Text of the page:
Do You Need 1,000 HP At The Wheels? No, You Don’t, But You Know You Want It Anyway, And John Urist’s Hellion Power Systems Has A Bolt-On Kit To Do It, Plus Make Big Power With The GT500.
Article from HOT ROD Magazine -By Rob Kinnan
On the DynoJet at Motiva Performance Engineering, the Hellion turbo kit made 1,032 hp and 976 lb-ft on pump gas.Driving a car with a legitimate 1,000 hp on the street is nearly impossible without killing yourself and every innocent bystander around, but oh boy is it a lot of fun. Fifteen years ago, making that kind of power meant a 2,000-rpm idle, horrible street manners, and 4-mpg fuel economy. Thanks to the wonders of turbochargers and EFI technology, it’s now fairly easy to make four-digit power–but you still have to use expensive race gas to get there, right?
Not anymore. John Urist, the three-time consecutive NMRA Super Street Outlaw champion, has a company called Hellion Power Systems that specializes in turbo kits for late-model Mustangs. Hellion has systems from mild, everyday street drivers to full-on 7-second race cars, but the ones that piqued our interest are his two new kits that bolt on to stock engines and make ridiculous power on pump gas and with near-stock drive-ability. Urist had been telling us for some time that he had an ‘03 Cobra kit called the Hellraiser that makes more than 1,000 hp at the tires on pump gas, so we flew to the shop in Albuquerque, New Mexico, to call his bluff…
More… The secret is compound boost and water/methanol injection. The Hellraiser kit uses two 61mm Turbonetics turbos that blow into the stock Cobra supercharger. The turbos send 13 psi of boost through an air-to-air intercooler and then to the blower, which compounds the boost to 24.4 psi and pushes it through the stock intercooler (which is mounted directly under the blower) and into the engine. To allow that kind of boost and power safely on pump gas requires a Snow Performance water/methanol injection system, which Hellion set up with six nozzles firing into the induction tube just before the blower, and they are fed by three pumps and an 8-gallon fuel cell mounted in the trunk. Without the methanol injection, the system can still make nearly 1,000 hp, but the engine is on the ragged edge of destruction.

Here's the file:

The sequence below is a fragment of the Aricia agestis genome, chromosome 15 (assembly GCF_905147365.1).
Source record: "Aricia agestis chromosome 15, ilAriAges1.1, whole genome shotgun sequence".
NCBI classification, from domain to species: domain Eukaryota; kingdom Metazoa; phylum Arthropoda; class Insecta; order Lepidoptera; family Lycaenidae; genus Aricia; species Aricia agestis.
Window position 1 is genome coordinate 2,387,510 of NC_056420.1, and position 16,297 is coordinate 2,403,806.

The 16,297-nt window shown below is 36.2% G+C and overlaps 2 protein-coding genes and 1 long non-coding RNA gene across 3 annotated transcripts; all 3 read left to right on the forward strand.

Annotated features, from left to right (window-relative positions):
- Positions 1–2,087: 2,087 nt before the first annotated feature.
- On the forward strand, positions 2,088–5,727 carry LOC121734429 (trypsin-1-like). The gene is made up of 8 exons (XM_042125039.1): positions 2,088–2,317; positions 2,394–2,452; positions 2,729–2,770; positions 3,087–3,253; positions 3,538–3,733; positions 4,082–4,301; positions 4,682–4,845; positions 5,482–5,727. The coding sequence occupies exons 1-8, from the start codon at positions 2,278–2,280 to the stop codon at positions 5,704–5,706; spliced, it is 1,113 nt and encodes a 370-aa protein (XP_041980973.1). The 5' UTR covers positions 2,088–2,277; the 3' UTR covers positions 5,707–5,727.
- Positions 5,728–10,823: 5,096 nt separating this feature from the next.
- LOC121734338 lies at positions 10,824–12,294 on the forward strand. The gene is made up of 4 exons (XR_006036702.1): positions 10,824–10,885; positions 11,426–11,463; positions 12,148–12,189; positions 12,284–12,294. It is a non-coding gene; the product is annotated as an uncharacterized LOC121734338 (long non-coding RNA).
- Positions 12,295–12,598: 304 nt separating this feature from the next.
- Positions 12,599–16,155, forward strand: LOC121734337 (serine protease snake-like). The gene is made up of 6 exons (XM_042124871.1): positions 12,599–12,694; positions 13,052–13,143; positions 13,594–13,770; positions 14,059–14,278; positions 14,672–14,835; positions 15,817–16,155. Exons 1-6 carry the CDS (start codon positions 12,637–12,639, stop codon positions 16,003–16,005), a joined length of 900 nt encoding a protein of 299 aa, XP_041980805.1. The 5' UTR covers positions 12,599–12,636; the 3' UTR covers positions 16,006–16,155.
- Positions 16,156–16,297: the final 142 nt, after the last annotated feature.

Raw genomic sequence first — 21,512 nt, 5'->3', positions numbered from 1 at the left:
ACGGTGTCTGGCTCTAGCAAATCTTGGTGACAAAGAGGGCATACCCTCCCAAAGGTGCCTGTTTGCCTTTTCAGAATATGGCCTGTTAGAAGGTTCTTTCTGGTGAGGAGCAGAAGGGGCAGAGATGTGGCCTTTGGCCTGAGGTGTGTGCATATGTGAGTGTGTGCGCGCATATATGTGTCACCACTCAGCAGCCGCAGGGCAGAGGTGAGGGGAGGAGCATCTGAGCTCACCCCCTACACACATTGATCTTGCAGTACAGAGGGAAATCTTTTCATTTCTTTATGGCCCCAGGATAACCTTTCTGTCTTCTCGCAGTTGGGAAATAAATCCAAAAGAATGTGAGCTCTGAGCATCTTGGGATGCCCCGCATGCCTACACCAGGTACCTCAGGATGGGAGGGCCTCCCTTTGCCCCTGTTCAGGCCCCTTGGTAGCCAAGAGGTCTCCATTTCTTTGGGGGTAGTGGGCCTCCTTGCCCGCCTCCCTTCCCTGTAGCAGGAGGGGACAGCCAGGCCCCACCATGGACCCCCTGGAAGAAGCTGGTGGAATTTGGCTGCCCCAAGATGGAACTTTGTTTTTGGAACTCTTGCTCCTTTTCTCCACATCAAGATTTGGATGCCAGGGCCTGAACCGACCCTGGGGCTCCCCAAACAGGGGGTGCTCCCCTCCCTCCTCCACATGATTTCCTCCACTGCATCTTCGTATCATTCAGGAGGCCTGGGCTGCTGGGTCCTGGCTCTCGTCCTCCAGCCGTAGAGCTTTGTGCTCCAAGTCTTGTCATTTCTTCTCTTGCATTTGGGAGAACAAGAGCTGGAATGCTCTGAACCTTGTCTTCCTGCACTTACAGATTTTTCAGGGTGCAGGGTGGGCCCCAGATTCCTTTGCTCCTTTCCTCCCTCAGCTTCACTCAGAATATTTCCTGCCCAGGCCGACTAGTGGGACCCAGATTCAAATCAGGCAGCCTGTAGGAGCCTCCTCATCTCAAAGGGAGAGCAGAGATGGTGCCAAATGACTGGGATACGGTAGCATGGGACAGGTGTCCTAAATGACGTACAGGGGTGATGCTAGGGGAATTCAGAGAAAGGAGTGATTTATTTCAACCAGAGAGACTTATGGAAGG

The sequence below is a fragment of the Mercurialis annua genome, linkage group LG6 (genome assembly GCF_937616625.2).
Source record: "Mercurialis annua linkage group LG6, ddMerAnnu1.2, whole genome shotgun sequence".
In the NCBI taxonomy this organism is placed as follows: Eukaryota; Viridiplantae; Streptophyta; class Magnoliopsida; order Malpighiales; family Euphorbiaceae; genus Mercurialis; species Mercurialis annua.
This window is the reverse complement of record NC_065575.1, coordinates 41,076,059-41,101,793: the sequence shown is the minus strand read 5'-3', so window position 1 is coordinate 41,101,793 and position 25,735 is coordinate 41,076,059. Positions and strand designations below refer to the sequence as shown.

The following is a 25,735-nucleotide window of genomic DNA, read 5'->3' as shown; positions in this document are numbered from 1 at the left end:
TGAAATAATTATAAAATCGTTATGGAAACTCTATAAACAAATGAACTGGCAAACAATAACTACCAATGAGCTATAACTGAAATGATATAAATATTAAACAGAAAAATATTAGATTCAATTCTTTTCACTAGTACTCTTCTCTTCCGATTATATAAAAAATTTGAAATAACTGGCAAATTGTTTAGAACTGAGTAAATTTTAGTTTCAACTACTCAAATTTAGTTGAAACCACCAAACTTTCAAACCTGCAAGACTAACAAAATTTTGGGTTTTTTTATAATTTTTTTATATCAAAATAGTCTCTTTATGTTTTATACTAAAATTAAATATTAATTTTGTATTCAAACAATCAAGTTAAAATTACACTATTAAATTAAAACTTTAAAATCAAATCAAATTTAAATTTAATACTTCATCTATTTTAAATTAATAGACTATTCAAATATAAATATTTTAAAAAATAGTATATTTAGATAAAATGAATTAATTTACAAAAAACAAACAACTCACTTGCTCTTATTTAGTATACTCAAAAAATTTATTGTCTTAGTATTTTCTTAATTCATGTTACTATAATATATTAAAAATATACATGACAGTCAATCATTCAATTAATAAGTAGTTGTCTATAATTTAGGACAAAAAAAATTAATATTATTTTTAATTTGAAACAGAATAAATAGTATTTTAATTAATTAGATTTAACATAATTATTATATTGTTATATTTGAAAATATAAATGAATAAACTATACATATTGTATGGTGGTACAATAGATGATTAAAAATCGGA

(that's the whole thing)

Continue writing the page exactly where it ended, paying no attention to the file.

Note that it made the same peak power but with far less area under the curve than the kit with the supercharger.The best thing about the arrangement is it makes that power with a bone-stock engine. The factory ‘03/’04 Cobra DOHC engine has been proven many times over to be robust enough to handle 1,000 hp, so it doesn’t need better pistons, rods, or anything. If you want 1,000 hp, the only requirement is 75 lb/hr injectors, which are optional in the kit. This same kit will also fit all ‘96 to ‘04 V-8 Mustangs but obviously won’t make the same power curve on those cars that didn’t come with a supercharger from the factory.The Hellraiser kit retails for $7,495 and requires but does not come with an aftermarket UPR tubular K-member to clear the turbo plumbing, a better clutch to handle the power (this car uses an ACT twin-disc clutch), and a fuel system that can support 1,000 hp (Weldon pump, filter, and regulator used here). The water-injection system is also optional. That stuff all adds up, so expect several thousand more dollars on top of the kit price if you really want 1,000 hp.The Hellraiser Cobra kit is the big power deal, but Urist has also developed a system for the GT500 that puts an incredible 712 hp and 718 lb-ft to the tires but requires fewer parts and is even more civil on the street. We drove that one, too, and the car is an animal. But the best part is it bolts on in a day and uses the stock exhaust, fuel system, and clutch. At $5,999.95, the price is also competitive with the popular supercharger kits on the market, but the horsepower and torque curves are far better.